Einstein began the relativistic cosmology by his 1917 paper. But what is his most important contribution to the cosmology? I will argue that the answer is that he changed the notion of gravity so as to imply both the attractive and the repulsive force. Beginning with the elements of the general relativity, I will briefly review de Sitter's objection against Einstein's spherical universe, Lemaitre's and Eddington's works, the classic version of the expanding universe, the big-bang cosmology, and the inflationary cosmology. The seminal ideas emerged from the Einstein-de Sitter controversy culminated in the fruitful results of the inflationary cosmology, and the key idea was the gravity as a repulsive force.
Whereas Einstein's theory claims that non-Euclidean geometry should hold in the presence of a strong gravitational field, "the bending of a light path" is meaningful only when we presuppose the classical Euclidean space. This situation shows that there is a kind of measurement problem of general relativity. The present author discusses this problem and underscores the point that the revolutionary character of general relativity consists in its prediction of some phenomena which can be observed but cannot be explained without ad hoc hypothesis in terms of classical standpoints concerning space-time. Furthermore, the present author analyses the concept of 4-dimensional neighborhood of relativity physics. We must drastically change the classical concept of neighborhood of space and time. The objectively valid definition of the neighbourhood of an event is the 4-dimensional space-time region of |ds|<ε, and neither of |dt|<ε nor of |dl|<ε. The so-called light cone (|ds|=0) acquires an intuitive meaning of the realm of presentational immediacy as a three dimensional space with a temporal depth.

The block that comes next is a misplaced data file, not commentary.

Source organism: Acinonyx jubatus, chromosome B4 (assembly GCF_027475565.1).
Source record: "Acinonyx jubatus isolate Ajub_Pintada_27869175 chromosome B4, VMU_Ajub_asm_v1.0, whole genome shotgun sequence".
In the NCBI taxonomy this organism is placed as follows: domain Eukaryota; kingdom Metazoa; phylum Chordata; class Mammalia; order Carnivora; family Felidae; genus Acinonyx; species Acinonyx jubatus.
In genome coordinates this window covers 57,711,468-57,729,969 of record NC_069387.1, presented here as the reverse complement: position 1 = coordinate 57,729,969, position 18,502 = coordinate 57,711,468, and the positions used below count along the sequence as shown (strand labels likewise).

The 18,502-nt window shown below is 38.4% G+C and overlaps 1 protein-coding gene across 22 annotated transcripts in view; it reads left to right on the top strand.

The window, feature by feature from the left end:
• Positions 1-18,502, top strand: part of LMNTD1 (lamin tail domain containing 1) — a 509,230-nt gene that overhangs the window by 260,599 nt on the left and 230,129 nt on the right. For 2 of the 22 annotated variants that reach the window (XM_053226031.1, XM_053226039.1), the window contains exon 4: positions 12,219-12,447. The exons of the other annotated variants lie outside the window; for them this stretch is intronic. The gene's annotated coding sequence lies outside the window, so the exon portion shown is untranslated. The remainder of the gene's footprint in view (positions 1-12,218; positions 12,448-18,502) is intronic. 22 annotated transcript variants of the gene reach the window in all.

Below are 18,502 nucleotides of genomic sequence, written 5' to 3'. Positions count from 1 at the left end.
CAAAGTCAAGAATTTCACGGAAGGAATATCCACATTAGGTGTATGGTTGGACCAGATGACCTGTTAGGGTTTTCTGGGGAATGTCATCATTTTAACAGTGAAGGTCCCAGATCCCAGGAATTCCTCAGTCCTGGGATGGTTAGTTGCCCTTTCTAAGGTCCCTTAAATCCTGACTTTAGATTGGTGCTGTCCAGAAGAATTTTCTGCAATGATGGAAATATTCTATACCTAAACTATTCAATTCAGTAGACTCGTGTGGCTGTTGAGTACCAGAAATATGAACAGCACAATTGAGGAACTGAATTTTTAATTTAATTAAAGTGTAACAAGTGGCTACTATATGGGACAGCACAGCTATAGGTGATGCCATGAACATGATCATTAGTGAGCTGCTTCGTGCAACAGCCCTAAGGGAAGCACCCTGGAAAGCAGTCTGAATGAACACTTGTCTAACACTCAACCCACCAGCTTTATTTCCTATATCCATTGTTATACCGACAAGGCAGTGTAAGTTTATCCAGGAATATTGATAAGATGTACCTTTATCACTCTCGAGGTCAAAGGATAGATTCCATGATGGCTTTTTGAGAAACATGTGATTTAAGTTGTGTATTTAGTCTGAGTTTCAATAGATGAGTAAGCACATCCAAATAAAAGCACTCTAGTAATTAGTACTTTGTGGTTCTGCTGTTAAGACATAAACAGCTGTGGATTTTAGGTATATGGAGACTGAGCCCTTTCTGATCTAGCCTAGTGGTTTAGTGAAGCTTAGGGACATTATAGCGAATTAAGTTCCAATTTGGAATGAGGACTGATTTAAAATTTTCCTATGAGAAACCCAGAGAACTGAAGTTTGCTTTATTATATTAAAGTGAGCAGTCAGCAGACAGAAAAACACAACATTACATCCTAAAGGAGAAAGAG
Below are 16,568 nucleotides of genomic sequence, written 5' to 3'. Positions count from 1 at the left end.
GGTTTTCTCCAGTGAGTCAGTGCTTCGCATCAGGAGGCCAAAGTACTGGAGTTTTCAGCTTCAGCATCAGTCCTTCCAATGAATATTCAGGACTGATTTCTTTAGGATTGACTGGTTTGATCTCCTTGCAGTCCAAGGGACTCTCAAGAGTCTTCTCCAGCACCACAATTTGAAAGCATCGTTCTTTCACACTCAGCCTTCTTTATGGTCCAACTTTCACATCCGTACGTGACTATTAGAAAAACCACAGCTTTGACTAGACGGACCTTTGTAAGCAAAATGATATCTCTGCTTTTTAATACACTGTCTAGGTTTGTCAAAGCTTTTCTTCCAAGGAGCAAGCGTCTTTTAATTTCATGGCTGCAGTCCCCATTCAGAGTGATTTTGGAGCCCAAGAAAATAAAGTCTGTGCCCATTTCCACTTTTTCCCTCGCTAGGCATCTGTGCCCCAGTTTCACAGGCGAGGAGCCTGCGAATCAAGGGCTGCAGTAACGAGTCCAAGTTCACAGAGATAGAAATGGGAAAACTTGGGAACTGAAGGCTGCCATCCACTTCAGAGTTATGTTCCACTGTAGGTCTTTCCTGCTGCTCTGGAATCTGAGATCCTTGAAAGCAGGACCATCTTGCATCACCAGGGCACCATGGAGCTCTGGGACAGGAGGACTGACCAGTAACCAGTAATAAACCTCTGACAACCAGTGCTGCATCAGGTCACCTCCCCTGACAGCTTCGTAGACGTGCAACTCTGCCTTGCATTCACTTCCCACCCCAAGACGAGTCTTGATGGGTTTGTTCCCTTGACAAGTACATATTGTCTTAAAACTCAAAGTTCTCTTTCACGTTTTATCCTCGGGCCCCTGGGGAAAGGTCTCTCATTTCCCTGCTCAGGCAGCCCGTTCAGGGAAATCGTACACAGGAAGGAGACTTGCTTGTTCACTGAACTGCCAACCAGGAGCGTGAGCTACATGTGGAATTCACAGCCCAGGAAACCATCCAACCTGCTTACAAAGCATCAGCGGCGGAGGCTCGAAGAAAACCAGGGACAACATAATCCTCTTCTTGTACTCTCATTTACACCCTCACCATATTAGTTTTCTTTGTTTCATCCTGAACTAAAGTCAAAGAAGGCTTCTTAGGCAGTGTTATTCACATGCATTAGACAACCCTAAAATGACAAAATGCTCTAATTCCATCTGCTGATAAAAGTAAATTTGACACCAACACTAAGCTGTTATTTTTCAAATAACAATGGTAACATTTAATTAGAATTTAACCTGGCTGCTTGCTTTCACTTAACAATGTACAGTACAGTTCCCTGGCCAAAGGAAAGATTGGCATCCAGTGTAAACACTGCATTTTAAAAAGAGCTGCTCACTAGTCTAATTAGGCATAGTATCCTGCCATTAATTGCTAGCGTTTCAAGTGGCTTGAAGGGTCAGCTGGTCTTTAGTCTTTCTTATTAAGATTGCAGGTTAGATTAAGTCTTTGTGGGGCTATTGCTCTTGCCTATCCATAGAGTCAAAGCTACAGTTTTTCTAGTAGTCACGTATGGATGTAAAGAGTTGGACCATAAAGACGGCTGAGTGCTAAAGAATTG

In his book, The Concept of Logical Consequence, Etchemendy claims that the currently standard model-theoretic account of logical consequence is "the interpretational semantics" and does not capture logicality. The purpose of this paper is to defend the model-theoretic account from Etchemendy's criticisms. Through comparison with Sher's "Tarskian logic" and her model-theoretic definition of logical constants, I aim to demonstrate that the basis of Etchemendy's arguments are mistaken. I then explain that the model-theoretic account of logical consequence guarantees its logicality by the semantic functions of logical constants.
We can extract some information from a wrong testimony. There have been some systems of propositional modal logic called logic of beleaf and knowledge, and they explain this extraction. On the other hand, predicate logic for wrong testimony has not been studied enough. This work proposes a logical system of predicate modal logic which explains such extraction. Especially, our logical system explains the extraction from a testimony which involves misidentification of individuals.
As was noted by Frege, the criteria of identity for abstract objects of certain sorts can be formulated in the following form: f(x) = f(y) iffφ(x, y). I argue that the criterion of identity for persons can be formulated in the same form, and that reference to persons hinges on a conceptual operation analogous to the characterization of a function f by the formulation of such a criterion. This account suggests that a certain puzzle about personal identity over time has no determinate answer, owing to the semantic indeterminacy in the singular terms in terms of which the puzzle is posed. I present a semantic solution to the puzzle along these lines, within the framework of supervaluation semantics.
This paper deals with Evans' view on demonstrative thoughts, i.e., thoughts typically expressed using demonstratives such as 'this' or 'that.' As is well known, Evans defends against (so-called) the Direct Reference Theory the claim that singular terms have Fregean Senses, while contending that demonstrative thoughts (expressed using these terms) are object-dependent. Criticisms have been given to this two-sided contention of Evans', but they have not paid due attention to his subtle and detailed theory of demonstrative identification. In this paper I examine, through scrutinizing this theory of demonstrative identification, whether Evans' defense of his two-sided contention above is successful or not. I will conclude by arguing that it is not successful at least in establishing the object-dependency of demonstrative thoughts.